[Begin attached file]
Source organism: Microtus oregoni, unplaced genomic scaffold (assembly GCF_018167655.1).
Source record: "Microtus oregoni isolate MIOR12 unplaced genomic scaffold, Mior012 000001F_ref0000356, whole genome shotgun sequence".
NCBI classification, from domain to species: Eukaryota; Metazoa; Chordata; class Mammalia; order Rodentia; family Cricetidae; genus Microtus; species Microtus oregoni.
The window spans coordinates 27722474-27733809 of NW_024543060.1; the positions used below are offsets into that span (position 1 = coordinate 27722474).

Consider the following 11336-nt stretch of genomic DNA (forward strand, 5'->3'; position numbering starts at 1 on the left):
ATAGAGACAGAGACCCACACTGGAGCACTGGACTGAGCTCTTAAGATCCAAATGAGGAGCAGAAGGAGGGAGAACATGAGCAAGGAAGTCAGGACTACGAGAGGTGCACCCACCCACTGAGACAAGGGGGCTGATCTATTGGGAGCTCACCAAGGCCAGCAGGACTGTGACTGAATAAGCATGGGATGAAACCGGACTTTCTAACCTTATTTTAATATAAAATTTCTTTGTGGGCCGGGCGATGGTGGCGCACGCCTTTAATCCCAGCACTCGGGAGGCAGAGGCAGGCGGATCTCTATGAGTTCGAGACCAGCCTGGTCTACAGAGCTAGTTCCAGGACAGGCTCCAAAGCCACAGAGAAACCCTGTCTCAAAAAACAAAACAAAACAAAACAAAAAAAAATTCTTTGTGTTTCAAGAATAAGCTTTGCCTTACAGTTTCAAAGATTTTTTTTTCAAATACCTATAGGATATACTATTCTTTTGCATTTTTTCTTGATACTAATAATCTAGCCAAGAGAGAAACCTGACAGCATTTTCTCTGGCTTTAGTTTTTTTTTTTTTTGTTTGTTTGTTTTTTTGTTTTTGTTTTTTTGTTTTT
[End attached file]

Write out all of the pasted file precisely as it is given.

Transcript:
Source organism: Microtus oregoni, unplaced genomic scaffold (assembly GCF_018167655.1).
Source record: "Microtus oregoni isolate MIOR12 unplaced genomic scaffold, Mior012 000001F_ref0000356, whole genome shotgun sequence".
NCBI classification, from domain to species: Eukaryota; Metazoa; Chordata; class Mammalia; order Rodentia; family Cricetidae; genus Microtus; species Microtus oregoni.
The window spans coordinates 27722474-27733809 of NW_024543060.1; the positions used below are offsets into that span (position 1 = coordinate 27722474).

Consider the following 11336-nt stretch of genomic DNA (forward strand, 5'->3'; position numbering starts at 1 on the left):
ATAGAGACAGAGACCCACACTGGAGCACTGGACTGAGCTCTTAAGATCCAAATGAGGAGCAGAAGGAGGGAGAACATGAGCAAGGAAGTCAGGACTACGAGAGGTGCACCCACCCACTGAGACAAGGGGGCTGATCTATTGGGAGCTCACCAAGGCCAGCAGGACTGTGACTGAATAAGCATGGGATGAAACCGGACTTTCTAACCTTATTTTAATATAAAATTTCTTTGTGGGCCGGGCGATGGTGGCGCACGCCTTTAATCCCAGCACTCGGGAGGCAGAGGCAGGCGGATCTCTATGAGTTCGAGACCAGCCTGGTCTACAGAGCTAGTTCCAGGACAGGCTCCAAAGCCACAGAGAAACCCTGTCTCAAAAAACAAAACAAAACAAAACAAAAAAAAATTCTTTGTGTTTCAAGAATAAGCTTTGCCTTACAGTTTCAAAGATTTTTTTTTCAAATACCTATAGGATATACTATTCTTTTGCATTTTTTCTTGATACTAATAATCTAGCCAAGAGAGAAACCTGACAGCATTTTCTCTGGCTTTAGTTTTTTTTTTTTTTGTTTGTTTGTTTTTTTGTTTTTGTTTTTTTGTTTTT